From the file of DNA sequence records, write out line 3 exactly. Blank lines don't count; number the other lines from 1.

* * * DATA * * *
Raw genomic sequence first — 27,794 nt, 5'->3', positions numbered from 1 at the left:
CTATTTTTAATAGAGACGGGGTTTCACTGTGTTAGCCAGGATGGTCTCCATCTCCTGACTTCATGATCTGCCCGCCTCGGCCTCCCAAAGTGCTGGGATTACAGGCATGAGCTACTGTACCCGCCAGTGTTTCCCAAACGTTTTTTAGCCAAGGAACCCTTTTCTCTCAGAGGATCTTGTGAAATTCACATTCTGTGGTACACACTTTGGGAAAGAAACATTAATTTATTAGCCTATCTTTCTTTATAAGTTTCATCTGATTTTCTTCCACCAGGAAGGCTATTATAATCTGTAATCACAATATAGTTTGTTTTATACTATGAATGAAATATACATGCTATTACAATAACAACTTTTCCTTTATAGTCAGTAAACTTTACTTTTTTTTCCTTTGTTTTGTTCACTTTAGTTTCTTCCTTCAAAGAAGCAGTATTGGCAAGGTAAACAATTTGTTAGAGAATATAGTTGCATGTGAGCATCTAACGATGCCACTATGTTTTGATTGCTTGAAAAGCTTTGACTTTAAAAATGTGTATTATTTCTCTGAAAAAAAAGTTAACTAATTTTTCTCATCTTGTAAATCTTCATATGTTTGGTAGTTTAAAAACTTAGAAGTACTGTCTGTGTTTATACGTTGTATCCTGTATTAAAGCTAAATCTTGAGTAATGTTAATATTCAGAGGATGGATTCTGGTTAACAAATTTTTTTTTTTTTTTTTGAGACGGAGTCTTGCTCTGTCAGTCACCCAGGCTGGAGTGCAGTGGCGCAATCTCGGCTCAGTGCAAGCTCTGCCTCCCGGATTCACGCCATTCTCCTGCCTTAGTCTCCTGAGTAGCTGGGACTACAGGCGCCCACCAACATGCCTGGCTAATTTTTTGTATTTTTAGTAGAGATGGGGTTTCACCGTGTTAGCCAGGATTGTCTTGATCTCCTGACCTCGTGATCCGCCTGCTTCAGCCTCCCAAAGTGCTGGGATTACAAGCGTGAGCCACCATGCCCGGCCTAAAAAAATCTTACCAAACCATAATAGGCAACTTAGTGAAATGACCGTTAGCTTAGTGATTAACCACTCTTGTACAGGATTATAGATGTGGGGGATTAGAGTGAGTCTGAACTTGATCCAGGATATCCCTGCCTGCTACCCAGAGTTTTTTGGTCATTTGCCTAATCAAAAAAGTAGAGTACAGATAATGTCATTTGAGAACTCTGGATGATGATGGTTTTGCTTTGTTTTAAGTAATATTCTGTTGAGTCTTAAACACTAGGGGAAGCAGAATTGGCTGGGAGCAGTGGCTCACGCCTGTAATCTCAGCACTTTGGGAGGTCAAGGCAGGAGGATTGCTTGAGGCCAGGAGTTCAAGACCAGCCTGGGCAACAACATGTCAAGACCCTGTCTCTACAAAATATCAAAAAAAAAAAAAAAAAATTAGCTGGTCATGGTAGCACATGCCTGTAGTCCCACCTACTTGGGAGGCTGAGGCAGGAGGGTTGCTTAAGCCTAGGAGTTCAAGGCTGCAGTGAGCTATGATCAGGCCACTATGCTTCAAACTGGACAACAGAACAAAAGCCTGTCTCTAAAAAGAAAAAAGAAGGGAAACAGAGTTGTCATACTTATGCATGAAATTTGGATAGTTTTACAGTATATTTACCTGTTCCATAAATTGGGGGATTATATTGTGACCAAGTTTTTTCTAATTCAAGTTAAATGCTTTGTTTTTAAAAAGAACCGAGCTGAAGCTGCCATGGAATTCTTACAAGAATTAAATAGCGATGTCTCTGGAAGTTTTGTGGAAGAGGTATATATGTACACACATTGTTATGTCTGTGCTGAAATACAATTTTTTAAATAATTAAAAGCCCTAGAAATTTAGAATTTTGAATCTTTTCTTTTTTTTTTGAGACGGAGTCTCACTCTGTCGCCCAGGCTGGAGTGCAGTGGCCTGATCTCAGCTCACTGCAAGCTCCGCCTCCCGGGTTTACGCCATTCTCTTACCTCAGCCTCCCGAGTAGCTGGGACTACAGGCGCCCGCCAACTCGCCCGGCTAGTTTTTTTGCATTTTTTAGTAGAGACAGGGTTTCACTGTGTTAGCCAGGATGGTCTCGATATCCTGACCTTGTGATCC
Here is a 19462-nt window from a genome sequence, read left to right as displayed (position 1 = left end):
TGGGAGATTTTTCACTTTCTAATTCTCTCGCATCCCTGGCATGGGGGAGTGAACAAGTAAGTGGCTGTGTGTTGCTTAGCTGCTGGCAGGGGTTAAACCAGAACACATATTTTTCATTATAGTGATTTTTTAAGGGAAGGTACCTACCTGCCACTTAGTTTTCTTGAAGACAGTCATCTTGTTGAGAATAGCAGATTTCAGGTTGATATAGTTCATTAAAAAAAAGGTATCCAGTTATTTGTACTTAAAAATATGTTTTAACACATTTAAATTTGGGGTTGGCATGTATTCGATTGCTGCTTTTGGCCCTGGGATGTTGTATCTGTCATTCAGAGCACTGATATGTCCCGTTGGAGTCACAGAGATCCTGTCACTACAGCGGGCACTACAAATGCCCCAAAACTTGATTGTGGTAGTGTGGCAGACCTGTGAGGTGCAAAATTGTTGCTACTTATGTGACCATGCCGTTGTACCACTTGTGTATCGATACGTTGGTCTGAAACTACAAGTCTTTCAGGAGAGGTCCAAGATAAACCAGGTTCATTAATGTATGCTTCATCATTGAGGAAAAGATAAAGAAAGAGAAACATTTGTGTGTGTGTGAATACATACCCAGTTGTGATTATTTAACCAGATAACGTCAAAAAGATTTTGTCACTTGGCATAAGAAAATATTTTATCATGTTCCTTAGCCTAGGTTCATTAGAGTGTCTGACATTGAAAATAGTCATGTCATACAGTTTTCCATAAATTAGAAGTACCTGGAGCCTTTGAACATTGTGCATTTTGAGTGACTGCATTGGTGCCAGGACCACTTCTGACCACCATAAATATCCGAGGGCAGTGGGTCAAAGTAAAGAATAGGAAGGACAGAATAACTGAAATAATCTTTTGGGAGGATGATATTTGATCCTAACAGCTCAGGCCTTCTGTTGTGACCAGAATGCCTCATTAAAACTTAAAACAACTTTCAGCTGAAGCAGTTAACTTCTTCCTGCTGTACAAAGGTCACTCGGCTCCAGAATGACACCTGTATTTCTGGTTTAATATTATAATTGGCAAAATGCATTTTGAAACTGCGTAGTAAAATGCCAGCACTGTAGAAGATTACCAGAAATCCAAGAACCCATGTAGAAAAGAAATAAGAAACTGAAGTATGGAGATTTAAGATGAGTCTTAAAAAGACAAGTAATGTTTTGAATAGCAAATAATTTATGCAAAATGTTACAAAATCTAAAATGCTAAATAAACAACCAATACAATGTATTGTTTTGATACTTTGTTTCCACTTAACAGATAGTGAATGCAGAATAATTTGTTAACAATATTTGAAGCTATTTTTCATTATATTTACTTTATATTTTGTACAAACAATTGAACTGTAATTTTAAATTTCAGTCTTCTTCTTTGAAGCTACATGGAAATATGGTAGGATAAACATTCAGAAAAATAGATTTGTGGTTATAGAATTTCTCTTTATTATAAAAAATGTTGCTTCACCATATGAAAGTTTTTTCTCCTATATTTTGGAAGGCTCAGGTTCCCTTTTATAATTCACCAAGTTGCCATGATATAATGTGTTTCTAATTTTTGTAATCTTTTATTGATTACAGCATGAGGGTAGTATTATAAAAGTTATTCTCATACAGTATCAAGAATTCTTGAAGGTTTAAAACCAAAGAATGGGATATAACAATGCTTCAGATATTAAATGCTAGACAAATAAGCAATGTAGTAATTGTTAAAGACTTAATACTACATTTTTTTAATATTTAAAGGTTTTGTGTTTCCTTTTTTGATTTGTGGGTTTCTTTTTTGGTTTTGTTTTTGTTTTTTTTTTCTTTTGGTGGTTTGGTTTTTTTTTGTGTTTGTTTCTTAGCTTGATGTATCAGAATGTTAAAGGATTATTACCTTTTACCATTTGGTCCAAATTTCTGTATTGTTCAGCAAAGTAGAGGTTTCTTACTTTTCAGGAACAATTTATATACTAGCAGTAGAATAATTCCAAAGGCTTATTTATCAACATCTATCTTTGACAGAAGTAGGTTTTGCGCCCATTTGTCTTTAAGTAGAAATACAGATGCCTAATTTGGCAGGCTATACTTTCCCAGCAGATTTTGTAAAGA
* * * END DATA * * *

Here is a 19462-nt window from a genome sequence, read left to right as displayed (position 1 = left end):